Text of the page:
In 1951, we staged a play, Jabanbandi, about the human tragedies of the Bengal Famine of 1943 during the Second World War. It was written by Bijan Bhattacharya was first staged by the left-leaning Indian People's Theatre Association. Professor Munir Choudhury allowed us to use his University bungalow near the University Club for rehearsals. I remember once being challenged by intelligence officials near his home as I was getting down from the rickshaw. They inquired what we were up to and whether any anti-government activities were being planned. Habibul Huq, who was the director of the play and happened to be the private secretary of the chief minister of East Pakistan, intervened with higher police authorities and dissuaded the intelligence officials from harassing us.

The drama, in which I played a small part, was staged at the Mahabub Ali Railway Institute close to the then railway crossing on the Nawabpur road. Sensing some opposition from the public, and to ensure the security of our women artists, we decided to invite Nurul Amin, the chief minister of East Pakistan, as the chief guest. We went to meet him in the Burdwan House. He was smoking from a hookah after lunch in a small room adjoining his office at the residence. He enquired whether we were unanimous in the invitation and whether there was any possibility of altercation or fights amongst the students on this issue. We dispelled his misgivings and he agreed to attend despite the fact that he had a previously scheduled tour to Chittagong. He saw the entire play, complimented us and even though quite conservative himself, advised us to take the play to some of the district towns. The chief minister then left directly for the close-by railway station. S.M. Ali, then working part time as a reporter, published a wonderful review of the play, with photographs of a few scenes in the Sunday magazine section of the Pakistan Observer.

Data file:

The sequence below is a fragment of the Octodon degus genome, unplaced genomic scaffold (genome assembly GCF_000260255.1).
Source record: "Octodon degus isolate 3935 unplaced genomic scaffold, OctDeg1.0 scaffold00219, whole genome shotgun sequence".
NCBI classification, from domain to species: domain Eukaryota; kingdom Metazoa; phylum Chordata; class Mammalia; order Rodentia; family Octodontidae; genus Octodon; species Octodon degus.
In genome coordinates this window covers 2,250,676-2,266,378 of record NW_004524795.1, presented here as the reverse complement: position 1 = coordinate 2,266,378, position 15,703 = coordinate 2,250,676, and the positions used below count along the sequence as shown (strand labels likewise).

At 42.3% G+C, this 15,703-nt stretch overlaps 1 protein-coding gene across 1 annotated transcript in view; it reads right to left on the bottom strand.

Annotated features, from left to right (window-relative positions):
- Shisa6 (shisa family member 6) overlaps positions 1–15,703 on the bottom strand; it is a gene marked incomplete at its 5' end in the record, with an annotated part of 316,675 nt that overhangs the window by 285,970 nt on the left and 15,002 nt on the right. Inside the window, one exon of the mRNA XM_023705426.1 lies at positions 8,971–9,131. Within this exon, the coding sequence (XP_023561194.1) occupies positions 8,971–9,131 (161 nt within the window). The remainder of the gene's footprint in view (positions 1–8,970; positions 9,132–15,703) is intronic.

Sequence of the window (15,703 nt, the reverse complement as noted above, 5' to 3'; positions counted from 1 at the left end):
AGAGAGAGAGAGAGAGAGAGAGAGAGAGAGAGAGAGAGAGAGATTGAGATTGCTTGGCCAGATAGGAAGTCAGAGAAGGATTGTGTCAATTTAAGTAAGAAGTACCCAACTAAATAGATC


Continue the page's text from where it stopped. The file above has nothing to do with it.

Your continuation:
Since our contemporary women students were not yet ready for mixed acting which in any case was not socially acceptable, we got the help of some of our seniors (all of them have passed away) -- Rokeya Kabir, Laila Samad, and Nurunnehar Kabir (then a MA part II student ). The drama had quite an impact in the student, social and cultural circles. We took the drama with almost the same artists to the Comilla Cultural Conference in 1953. Along with other groups from Dhaka, we went by a special launch from Sadarghat to Daudkandi and taken from there to Comilla town by buses provided by the organisers of the conference. Main session was presided over by Akhter Hamid Khan, who had resigned from the ICS and became the Principal of the Comilla Victoria College. The conference was a great success and another assertion of Bengali culture and tradition, in the face of government neglect and even opposition.
To be continued . . .

The author is a former civil servant and a retired member of the World Bank Staff.